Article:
It sounded better than the real story which would have been “Clueless local heroes saved by jerks from Chicago.”
When they shifted to the main news desk to discuss how long the power would be off in the downtown area, I shut off the TV. I didn’t need to hear more.
While I walked around HQ, shutting off the lights, I heard the door to the sewer exits slide open and then a familiar clanking. I found Larry removing the head to the Rhino suit in the main room, dumping the helmet on the table in front of the TV next to a pizza.
Then the rest of the armor snapped open. I’m not sure how. He stepped out of it, wearing a grey coverall similar to a flight suit. With shoulder length hair and a bit of a gut, Larry doesn’t look like your average pilot. On the other hand, Larry’s costume doesn’t allow him to fly.
“Hey Nick. Free pizza. I’d have brought beer, but then I’d have to arrest myself or something.”
“Where’d you get the pizza,” I asked, but that’s not what I was really wondering. I was wondering how he could get at the money to pay for a pizza. So far as I can tell, his armor has no pockets.
He grabbed some pizza out of the box. “Antonio’s. You know, just around the corner? They usually give me a freebie when I get on TV. Mind if I turn it on?”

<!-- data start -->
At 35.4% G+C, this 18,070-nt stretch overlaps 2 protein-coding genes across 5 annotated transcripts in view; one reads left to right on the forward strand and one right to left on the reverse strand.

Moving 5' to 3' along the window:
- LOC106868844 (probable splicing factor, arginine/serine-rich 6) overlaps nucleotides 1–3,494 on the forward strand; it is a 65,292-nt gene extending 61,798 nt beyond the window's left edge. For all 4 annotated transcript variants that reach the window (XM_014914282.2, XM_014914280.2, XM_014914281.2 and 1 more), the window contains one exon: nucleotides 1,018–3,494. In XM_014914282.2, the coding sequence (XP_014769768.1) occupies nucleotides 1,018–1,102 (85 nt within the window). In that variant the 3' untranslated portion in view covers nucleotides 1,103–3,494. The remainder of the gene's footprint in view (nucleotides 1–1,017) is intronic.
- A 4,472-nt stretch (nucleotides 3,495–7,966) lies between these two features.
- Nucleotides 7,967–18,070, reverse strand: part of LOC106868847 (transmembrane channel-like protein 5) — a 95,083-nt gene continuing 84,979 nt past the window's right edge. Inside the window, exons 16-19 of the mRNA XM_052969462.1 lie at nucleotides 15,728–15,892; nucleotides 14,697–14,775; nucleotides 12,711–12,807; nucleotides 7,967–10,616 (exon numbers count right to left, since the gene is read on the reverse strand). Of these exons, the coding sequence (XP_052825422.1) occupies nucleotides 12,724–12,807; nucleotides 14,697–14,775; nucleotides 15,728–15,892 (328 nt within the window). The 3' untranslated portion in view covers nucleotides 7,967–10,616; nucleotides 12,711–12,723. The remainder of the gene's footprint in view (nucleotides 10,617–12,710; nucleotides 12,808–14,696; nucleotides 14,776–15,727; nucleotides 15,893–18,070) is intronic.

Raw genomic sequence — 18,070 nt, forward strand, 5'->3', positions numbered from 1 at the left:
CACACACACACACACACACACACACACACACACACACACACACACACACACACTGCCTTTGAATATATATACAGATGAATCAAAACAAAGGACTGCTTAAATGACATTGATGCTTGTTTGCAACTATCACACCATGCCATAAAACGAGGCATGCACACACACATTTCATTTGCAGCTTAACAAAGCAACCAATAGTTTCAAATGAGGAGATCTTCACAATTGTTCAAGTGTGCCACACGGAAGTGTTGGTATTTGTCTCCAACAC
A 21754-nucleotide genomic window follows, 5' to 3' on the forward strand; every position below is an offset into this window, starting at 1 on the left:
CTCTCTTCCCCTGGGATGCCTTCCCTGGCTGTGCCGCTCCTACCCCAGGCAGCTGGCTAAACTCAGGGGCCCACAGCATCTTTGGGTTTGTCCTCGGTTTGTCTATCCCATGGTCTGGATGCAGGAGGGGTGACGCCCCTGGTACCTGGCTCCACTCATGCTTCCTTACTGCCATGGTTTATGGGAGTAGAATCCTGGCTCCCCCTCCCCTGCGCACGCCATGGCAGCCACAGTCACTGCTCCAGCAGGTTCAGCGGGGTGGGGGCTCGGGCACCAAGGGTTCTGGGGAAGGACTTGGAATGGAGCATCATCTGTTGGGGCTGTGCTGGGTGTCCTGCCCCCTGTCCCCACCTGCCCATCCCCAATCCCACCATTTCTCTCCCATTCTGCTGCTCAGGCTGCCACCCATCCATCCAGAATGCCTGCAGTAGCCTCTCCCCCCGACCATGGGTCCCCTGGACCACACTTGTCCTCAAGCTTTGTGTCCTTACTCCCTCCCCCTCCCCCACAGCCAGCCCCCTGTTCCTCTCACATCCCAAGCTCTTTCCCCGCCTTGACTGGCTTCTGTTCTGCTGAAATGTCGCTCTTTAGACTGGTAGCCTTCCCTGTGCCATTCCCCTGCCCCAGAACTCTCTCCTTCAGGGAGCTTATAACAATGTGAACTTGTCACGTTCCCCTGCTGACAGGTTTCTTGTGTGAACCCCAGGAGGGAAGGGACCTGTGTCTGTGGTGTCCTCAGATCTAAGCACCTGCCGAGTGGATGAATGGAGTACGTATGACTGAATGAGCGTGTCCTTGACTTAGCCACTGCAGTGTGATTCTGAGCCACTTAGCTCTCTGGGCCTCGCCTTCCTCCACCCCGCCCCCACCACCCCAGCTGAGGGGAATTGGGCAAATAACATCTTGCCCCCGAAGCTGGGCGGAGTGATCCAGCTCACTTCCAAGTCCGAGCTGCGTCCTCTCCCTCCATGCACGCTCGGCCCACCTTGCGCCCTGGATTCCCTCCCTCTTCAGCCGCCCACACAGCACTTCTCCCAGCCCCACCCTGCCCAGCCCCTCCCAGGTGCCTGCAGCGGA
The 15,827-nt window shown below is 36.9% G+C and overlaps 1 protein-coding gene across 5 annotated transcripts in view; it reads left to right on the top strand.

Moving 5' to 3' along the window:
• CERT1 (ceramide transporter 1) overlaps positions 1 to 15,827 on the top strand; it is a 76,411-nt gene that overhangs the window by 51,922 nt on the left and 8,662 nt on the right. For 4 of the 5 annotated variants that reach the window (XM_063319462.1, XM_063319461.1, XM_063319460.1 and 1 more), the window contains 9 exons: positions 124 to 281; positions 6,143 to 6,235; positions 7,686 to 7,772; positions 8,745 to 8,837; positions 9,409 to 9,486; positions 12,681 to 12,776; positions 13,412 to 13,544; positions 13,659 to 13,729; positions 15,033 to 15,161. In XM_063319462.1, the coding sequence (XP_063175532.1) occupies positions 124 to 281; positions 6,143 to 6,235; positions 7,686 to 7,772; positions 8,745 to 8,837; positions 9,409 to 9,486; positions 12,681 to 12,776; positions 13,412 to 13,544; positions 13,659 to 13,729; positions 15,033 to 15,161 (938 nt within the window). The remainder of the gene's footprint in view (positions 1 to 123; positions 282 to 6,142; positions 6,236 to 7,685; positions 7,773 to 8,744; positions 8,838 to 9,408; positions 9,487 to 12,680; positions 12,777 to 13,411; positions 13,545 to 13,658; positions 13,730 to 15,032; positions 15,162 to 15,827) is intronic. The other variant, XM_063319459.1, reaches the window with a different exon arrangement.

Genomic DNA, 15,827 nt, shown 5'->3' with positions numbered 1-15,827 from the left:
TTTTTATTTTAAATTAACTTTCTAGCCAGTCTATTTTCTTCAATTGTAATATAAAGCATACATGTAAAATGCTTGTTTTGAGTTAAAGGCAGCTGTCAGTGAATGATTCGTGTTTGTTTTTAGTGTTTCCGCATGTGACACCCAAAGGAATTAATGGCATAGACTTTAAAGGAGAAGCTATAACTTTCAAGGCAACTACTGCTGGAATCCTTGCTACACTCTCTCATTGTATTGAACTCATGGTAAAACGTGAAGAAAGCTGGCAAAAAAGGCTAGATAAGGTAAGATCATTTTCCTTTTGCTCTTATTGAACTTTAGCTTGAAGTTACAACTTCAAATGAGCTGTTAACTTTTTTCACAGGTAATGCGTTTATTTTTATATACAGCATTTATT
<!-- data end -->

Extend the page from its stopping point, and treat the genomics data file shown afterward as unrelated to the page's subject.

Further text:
Despite the fact that I did mind, I said, “Go ahead.”
It didn’t take that long to find a channel showing Larry (as the Rhino) knocking the Grey Giant on his back. Actually, we found several—including footage from the idiots in the mini-van.
I got to watch the Grey Giant slap me straight into the pavement on CNN.
“Oh geez,” I muttered.
“Yeah,” Larry said, “bad break there. You’re still walking though. That’s a plus.”
“It doesn’t change the fact that I suck,” I said. “I mean, what did I do this whole time? I got knocked out of the fight twice and didn’t really hurt the guy at all. Daniel at least tripped the guy once and Cassie probably could have killed him by herself.”
“Ah, don’t beat yourself up,” Larry said. “Trust me kid, there are people willing to do that for you.”
Larry pulled another piece of pizza onto his plate. “Besides, you stopped the Grey Giant from going after the van. If he’d thrown it at somebody, the guys inside would be pushing daisies.”
“That’s something,” I said, “but in the meantime we managed to knock out power for half the downtown and chased him down a highway. Guardian was right. We didn’t plan at all.”
“Is that what this is all about?” The expression on Larry’s face was hard to read, but it tilted toward annoyance.
“Look Nick,” he said, “Guardian’s an ass. I missed what he said back there, but you guys did all right for the first time out as team. Did I ever tell you about the first time I ever faced an actual supervillain?”
“Well okay,” he said, “Mind if I take the last piece?”
I was okay with that.
“So here I am,” he said, “ Fifteen years old. I’ve taken out a couple muggers, busted a counterfeiter, and I’m ready to take on the world. I’ve upgraded the Rhino suit and I can throw trucks if I want to. Hell, I’m just looking for the chance.
“I hear on the radio that some supervillain—I think his name was Electroman—is downtown blasting away at the police with lightning bolts. So I run down there. I’m going to take him on. I show up running eighty miles an hour and ready to punch him into next week. The moment I get out in front of the cops, the guy sends I don’t know how many volts of electricity straight into the suit and burns out everything in it.”